Book of Abstracts: Albany 2003

category image Albany 2003
Conversation 13
Abstract Book
June 17-21 2003

Ions, Bonding and Bending in DNA/Protein Recognition

The problem of how a specific protein recognizes a particular sequence of base pairs in DNA has gone through three phases: (a) patterned hydrogen-bonding, (b) sequence-dependent local helix deformability, and (c) localized binding of cations ? certainly divalent, and more hypothetically monovalent as well. Elementary hydrogen-bonding patterns as proposed first by Seeman, Rosenberg and Rich (1) proved to be too simple, provoking a baffled Brian Matthews to entitle a 1988 Nature review: "Protein-DNA interaction. No code for recognition?" (2). Attention then shifted to differences in local helix structure that might assist binding to a recognition protein, with helix bending being the most striking feature (3, 4). The issue, of course, was not one of rigid sequence-determined bending per se, but of sequence-dependent bendability when the recognition protein was encountered. More recently, divalent cations, which have long been observed in DNA/protein complexes, have been implicated as possible players in the recognition process. That is the principal subject of this symposium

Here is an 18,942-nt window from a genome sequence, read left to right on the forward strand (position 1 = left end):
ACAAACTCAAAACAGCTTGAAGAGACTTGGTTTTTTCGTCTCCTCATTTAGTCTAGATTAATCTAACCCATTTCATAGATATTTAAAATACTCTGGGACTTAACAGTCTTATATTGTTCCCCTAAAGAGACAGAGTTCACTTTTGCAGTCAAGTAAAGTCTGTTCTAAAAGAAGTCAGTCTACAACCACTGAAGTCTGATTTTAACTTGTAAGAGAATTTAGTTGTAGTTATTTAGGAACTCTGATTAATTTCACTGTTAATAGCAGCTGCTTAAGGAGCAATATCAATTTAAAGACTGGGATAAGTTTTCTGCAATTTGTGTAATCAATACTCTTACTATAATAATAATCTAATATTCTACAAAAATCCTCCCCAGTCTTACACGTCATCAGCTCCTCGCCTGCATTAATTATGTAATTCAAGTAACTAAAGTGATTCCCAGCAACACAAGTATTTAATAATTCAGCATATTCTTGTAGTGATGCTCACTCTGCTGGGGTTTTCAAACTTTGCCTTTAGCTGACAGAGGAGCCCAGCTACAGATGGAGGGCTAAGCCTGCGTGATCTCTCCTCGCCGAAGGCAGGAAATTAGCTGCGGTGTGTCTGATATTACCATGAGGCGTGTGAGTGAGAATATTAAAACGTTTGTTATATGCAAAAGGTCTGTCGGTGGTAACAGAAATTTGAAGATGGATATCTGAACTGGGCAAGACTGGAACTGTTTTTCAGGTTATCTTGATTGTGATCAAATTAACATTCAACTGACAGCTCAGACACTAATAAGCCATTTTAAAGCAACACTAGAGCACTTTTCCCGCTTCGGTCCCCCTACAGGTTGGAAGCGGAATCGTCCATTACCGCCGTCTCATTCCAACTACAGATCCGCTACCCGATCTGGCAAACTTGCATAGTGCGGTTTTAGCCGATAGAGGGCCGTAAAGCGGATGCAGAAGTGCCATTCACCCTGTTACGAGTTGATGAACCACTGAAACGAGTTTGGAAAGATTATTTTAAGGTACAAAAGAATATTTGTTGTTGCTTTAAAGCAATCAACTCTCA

Richard E. Dickerson
Mary L. Kopka
Ann Maris
Gye-Won Han

Molecular Biology Institute
Boyer Hall
University of California, Los Angeles
Los Angeles,CA 90095-1570

References and Footnotes
  1. N. C. Seeman, J. M. Rosenberg & A. Rich, Proc. Natl. Acad. Sci. USA 73, 804-808 (1977).
  2. B. W. Matthews, Nature 335, 294-295 (1988).
  3. R. E. Dickerson, Nucleic Acids Research 26, 1906-1926 (1998).
  4. R. E. Dickerson & T. K. Chiu, Biopolymers (Nucleic Acid Sciences) 44, 361-403 (1997).